Consumers and advisors have easier access to more information than ever, casting insurance education efforts in a newly competitive light. Insurance Networking News asked Ian Lundahl, research manager, insurance, retirement and asset management for Corporate Insight, about technology-enabled efforts to reach, educate and motivate consumers.
INN: What technology trends have you noticed for educating advisors and consumers?
IML: Insurers are dealing with much-more-informed advisors, prospects and customers, so there's a real need for them to deliver accurate and digestible financial education that targets all of those groups.
Video games and interactive quizzes are reaching a much broader consumer base, and gamification is trending in the banking industry, especially abroad.
BBVA Spain released a game app on Facebook that combined financial education with giveaways, and within two months the bank drew more than 37,000 new users.
In the United States, insurers are releasing games focusing on life insurance education, most notably AXA Equitable's "Pass It On!" A player travels cross country facing financial choices, managing expenses and making decisions about life insurance.
In Allstate's "Life's Unpredictable" game, users dodge obstacles and collect tokens to use at a virtual Allstate office. And Northwestern Mutual's "9-Hole Challenge" quiz uses a golf theme to quiz participants on insurance and retirement concepts.
Gamification is a trend worth watching in financial services; it speaks to brand recognition and marketing.
INN: What tools are insurers using to target consumers online, and what new technology plays a part in this process?
IML: Multimedia videos work great for explaining basics, such as the features of life insurance products, or differences between permanent-, term- and universal-life products, for example.Northwestern Mutual effectively uses video to explain the concept of using cash value within a life insurance policy.
Interactive life insurance and retirement consultation calculators and estimators also are effective for enabling users to explore product nuances, such as death benefit estimates and survivor needs.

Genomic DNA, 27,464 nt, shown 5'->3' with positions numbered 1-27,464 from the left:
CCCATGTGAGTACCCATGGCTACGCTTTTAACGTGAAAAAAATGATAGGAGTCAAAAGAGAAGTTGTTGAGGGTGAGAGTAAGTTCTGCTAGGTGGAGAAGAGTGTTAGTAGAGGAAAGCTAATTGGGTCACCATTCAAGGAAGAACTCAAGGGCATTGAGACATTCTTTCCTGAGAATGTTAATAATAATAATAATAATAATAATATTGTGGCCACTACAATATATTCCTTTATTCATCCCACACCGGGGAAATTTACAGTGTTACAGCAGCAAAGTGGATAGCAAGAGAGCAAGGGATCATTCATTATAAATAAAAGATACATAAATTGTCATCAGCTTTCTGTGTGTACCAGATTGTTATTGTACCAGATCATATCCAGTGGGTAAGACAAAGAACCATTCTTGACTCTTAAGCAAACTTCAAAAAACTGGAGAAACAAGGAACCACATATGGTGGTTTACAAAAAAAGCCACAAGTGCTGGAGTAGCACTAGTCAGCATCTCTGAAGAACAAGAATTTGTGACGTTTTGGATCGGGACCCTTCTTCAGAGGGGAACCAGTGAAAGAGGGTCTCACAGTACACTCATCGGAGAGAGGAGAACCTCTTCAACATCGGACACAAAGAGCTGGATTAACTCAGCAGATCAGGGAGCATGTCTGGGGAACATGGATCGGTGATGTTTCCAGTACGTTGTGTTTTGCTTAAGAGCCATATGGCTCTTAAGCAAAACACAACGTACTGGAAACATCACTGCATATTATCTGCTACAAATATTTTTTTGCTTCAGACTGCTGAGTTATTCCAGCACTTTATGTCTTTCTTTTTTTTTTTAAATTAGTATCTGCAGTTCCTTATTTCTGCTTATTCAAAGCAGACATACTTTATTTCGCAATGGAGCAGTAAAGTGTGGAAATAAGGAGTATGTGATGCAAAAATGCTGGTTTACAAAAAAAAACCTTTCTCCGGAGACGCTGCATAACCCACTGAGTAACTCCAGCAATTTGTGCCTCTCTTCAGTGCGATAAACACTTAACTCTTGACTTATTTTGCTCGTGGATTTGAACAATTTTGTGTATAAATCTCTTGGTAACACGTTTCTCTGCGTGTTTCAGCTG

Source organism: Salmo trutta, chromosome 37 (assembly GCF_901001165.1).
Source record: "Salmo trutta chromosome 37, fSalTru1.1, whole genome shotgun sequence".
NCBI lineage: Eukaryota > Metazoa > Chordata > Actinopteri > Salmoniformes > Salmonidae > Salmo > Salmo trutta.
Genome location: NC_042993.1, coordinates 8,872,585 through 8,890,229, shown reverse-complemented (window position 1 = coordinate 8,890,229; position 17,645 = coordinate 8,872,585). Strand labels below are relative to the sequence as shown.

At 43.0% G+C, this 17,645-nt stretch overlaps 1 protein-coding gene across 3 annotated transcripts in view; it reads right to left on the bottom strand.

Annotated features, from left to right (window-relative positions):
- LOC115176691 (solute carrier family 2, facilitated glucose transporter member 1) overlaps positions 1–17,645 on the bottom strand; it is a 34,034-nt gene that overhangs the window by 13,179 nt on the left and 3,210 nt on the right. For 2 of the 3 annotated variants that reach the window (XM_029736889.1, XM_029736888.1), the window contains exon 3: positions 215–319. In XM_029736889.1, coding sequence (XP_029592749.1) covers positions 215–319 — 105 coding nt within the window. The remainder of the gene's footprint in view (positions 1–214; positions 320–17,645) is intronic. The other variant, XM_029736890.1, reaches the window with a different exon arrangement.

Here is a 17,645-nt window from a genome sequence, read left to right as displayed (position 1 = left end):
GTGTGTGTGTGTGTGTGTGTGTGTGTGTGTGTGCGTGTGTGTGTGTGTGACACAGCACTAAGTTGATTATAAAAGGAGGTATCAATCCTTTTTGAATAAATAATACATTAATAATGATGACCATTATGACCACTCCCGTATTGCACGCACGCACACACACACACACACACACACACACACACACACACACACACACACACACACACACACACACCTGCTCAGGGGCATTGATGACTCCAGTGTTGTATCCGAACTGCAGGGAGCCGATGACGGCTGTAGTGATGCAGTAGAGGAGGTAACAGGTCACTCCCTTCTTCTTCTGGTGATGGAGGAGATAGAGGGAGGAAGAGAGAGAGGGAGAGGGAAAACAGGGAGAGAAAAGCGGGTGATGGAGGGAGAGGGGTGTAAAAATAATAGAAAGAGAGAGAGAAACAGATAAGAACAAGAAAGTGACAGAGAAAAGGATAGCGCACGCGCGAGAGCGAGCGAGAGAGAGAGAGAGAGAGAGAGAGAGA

Most of the content that is available to consumers on insurer's public website is available on mobile devices as well, enabling consumers to explore educational resources on their devices.
As insurers have redesigned and updated their websites, they're implementing design features that look good on mobile platforms. But these resources don't replace brochures, news articles and commentary; they simply complement that educational content.
INN: How have insurers been using social media to focus on financial education?
IML: The insurance industry was later in adopting social strategies than banking and credit card firms, but there's been tremendous improvement. Large insurers have a social media presence and mid-size and regional insurers know it can be an important part of their branding strategy.
One crucial element for insurers to understand is which social medium is most appropriate for their message. Twitter is the best conduit for linking to educational articles, new product updates and financial commentary.
Facebook is a bit trickier and speaks more to general branding and corporate marketing. MetLife has been really successful in acquiring Facebook followers and using its Peanuts-themed campaigns to garner interest. Insurers also can use Facebook to post videos and host tools and calculators, offering another platform to engage with consumers and familiarize them with insurance products and services. Social media democratizes a brand, however, so it's important for insurers to monitor their online presence and implement guidelines to prevent PR disasters.
INN: What effect do these developing technologies have for insurance advisors?
IML: Advancements in site content, social media and mobile all speak to expediting the learning process for advisors and consumers. Having product information on a smartphone or tablet enables advisors to keep abreast of product information and changes on the go. Should an advisor need to brush up on product specifications before meeting a client, they can do so without returning to their office or sifting through a pile of materials.
Videos on advisor-facing Websites also help the education process, especially when new products come to market. A well-designed product video can be a great benefit to advisors as a sales tactic or an education piece.
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